A Closer Look at the Intriguing Galapagos Hawk

The Galapagos hawk is found exclusively in the Galapagos Islands. The adult Galapagos hawk is almost completely different shades of brown and the female is larger than the male with an average size of 56 cm in length. It is one of the few terrestrial predators on the islands and has no natural enemies.

Their nests, which they usually build in trees, become fairly large over time as they are re-used at each breeding season, with some new twigs added each time. The Galapagos hawk has earned a reputation in the avian world as a notorious non-conformist due to its rare mating system known as polyandry – one female with multiple male mates. The Galapagos hawk female is known to have up to four mates at a time. This unusual mating system is reportedly only found in 12 out of 9,000 bird species in the world. All the males in the relationship assist in caring for the eggs and the hatchlings.

The Galapagos hawk is both a hunter and a scavenger. No other bird of prey is known to be as fearless as the Galapagos hawk as it hunts down just about anything smaller than itself that moves including lizards, young iguanas, doves, rats, centipedes, grasshoppers and other birds. As a scavenger it will also feed on virtually any dead animal such as marine iguanas, sea lions, sea birds and even fish that may wash up on the beach. The young Galapagos hawk is known to be very curious and visitors may find a Galapagos hawk getting too close for comfort in order to take a good look.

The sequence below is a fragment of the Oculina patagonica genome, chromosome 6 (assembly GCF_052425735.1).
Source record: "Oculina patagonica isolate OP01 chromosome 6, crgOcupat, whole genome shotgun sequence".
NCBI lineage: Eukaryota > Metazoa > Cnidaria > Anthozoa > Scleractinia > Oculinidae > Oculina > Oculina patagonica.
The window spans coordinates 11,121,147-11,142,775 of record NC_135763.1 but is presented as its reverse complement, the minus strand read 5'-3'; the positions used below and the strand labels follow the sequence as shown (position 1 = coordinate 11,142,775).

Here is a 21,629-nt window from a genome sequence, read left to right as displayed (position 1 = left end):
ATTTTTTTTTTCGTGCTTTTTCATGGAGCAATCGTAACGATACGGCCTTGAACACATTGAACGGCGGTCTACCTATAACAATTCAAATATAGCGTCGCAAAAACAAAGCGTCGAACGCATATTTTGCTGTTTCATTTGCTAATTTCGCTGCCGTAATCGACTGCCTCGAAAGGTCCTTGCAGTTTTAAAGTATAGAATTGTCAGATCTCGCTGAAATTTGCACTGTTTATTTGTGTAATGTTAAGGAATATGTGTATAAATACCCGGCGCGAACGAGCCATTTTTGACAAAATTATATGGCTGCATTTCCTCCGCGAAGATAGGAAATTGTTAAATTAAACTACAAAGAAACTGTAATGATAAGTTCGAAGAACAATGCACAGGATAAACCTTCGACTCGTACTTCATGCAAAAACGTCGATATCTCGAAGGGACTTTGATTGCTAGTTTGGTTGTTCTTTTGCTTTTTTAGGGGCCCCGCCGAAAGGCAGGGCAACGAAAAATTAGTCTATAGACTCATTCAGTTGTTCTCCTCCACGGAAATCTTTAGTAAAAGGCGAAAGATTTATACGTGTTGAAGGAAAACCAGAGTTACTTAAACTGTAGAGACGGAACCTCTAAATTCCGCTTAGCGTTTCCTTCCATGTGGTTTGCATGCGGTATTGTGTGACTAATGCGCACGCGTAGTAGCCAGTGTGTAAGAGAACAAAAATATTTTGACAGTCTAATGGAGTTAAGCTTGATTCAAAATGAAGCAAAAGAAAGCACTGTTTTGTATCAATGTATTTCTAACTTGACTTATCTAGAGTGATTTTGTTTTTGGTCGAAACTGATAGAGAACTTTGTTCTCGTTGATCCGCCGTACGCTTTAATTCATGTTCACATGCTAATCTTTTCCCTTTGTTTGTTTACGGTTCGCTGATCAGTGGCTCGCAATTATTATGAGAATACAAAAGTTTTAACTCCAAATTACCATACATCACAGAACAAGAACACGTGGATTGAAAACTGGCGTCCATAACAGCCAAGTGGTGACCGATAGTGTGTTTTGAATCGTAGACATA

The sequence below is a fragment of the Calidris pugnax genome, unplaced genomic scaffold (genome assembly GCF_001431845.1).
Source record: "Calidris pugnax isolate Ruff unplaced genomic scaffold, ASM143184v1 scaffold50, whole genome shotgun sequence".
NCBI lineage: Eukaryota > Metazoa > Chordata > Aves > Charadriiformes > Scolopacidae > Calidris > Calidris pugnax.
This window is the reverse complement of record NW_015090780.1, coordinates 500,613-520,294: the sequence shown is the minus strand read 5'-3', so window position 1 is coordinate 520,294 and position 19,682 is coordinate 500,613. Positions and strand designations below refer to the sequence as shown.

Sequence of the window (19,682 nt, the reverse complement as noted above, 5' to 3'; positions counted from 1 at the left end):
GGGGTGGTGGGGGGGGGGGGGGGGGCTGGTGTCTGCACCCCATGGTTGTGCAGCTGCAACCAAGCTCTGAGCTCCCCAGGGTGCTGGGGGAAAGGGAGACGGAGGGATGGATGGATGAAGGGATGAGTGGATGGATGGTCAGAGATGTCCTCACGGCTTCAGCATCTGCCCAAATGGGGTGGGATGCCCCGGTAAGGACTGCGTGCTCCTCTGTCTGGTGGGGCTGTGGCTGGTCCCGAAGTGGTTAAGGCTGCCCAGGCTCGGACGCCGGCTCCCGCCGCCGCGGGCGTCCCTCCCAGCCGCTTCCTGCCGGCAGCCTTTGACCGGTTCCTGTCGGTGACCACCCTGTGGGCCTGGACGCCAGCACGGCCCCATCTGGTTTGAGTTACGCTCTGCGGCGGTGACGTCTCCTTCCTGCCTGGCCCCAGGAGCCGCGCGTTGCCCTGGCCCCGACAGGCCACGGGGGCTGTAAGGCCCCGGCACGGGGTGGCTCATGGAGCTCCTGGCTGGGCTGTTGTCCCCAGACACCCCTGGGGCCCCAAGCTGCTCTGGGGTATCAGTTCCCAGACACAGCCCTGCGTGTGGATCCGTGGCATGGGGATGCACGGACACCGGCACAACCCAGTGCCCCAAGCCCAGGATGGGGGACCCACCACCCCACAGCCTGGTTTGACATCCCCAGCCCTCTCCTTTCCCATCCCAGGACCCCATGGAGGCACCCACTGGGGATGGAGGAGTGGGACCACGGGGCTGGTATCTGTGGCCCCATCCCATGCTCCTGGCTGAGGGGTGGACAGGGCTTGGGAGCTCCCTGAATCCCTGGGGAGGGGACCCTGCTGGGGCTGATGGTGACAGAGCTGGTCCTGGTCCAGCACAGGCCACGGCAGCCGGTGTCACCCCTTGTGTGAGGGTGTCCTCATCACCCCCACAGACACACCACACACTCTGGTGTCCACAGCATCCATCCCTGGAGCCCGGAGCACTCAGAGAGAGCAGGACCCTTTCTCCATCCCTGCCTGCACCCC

The Swainson’s hawk, which resides in the prairie regions of North America, migrating annually to South America for the winter months, is the closest relative of the Galapagos hawk. Because of their nearly identical mitochondrial DNA, they are often referred to as sister species. It is feasible that the Swainson’s hawk could have been blown off course during its annual migration and landed on the Galapagos Islands off the coast of Ecuador, thereafter adapting to its environment. Despite the close genetic relationship between these two hawks though, unlike the Galapagos hawk, the Swainson’s hawk is a monogamous breeder. More recent research being carried out on the DNA sequences of feather lice taken from the Galapagos hawk is giving further insight into its evolutionary history. By tracing the family tree of the feather lice, scientists are demonstrating how symbionts of larger species can reveal a great deal about the history of that species. It will be interesting to see what future discoveries will be made about this interesting bird, the Galapagos hawk.